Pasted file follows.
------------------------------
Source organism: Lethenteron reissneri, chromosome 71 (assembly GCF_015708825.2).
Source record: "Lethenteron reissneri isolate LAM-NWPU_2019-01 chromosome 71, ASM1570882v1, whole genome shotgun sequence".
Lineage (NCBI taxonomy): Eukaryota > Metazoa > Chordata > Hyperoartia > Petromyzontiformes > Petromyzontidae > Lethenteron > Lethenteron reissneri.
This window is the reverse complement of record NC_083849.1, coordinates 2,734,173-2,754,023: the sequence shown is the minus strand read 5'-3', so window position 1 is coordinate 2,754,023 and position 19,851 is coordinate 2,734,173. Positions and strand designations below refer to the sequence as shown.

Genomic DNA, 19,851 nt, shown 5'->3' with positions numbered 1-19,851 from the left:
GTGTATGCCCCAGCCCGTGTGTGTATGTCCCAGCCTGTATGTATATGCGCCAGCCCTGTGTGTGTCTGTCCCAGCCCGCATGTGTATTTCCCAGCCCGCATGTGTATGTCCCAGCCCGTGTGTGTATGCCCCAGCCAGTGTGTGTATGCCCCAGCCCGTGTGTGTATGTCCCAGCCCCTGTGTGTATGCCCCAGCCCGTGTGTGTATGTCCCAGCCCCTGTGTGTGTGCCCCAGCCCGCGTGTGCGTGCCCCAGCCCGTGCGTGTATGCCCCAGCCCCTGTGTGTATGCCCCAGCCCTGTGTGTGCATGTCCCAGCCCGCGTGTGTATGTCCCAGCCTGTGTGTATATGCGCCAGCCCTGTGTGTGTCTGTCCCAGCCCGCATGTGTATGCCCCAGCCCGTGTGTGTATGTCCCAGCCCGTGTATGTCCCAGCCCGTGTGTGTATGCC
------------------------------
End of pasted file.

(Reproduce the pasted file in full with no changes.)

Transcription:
Source organism: Lethenteron reissneri, chromosome 71 (assembly GCF_015708825.2).
Source record: "Lethenteron reissneri isolate LAM-NWPU_2019-01 chromosome 71, ASM1570882v1, whole genome shotgun sequence".
Lineage (NCBI taxonomy): Eukaryota > Metazoa > Chordata > Hyperoartia > Petromyzontiformes > Petromyzontidae > Lethenteron > Lethenteron reissneri.
This window is the reverse complement of record NC_083849.1, coordinates 2,734,173-2,754,023: the sequence shown is the minus strand read 5'-3', so window position 1 is coordinate 2,754,023 and position 19,851 is coordinate 2,734,173. Positions and strand designations below refer to the sequence as shown.

Genomic DNA, 19,851 nt, shown 5'->3' with positions numbered 1-19,851 from the left:
GTGTATGCCCCAGCCCGTGTGTGTATGTCCCAGCCTGTATGTATATGCGCCAGCCCTGTGTGTGTCTGTCCCAGCCCGCATGTGTATTTCCCAGCCCGCATGTGTATGTCCCAGCCCGTGTGTGTATGCCCCAGCCAGTGTGTGTATGCCCCAGCCCGTGTGTGTATGTCCCAGCCCCTGTGTGTATGCCCCAGCCCGTGTGTGTATGTCCCAGCCCCTGTGTGTGTGCCCCAGCCCGCGTGTGCGTGCCCCAGCCCGTGCGTGTATGCCCCAGCCCCTGTGTGTATGCCCCAGCCCTGTGTGTGCATGTCCCAGCCCGCGTGTGTATGTCCCAGCCTGTGTGTATATGCGCCAGCCCTGTGTGTGTCTGTCCCAGCCCGCATGTGTATGCCCCAGCCCGTGTGTGTATGTCCCAGCCCGTGTATGTCCCAGCCCGTGTGTGTATGCC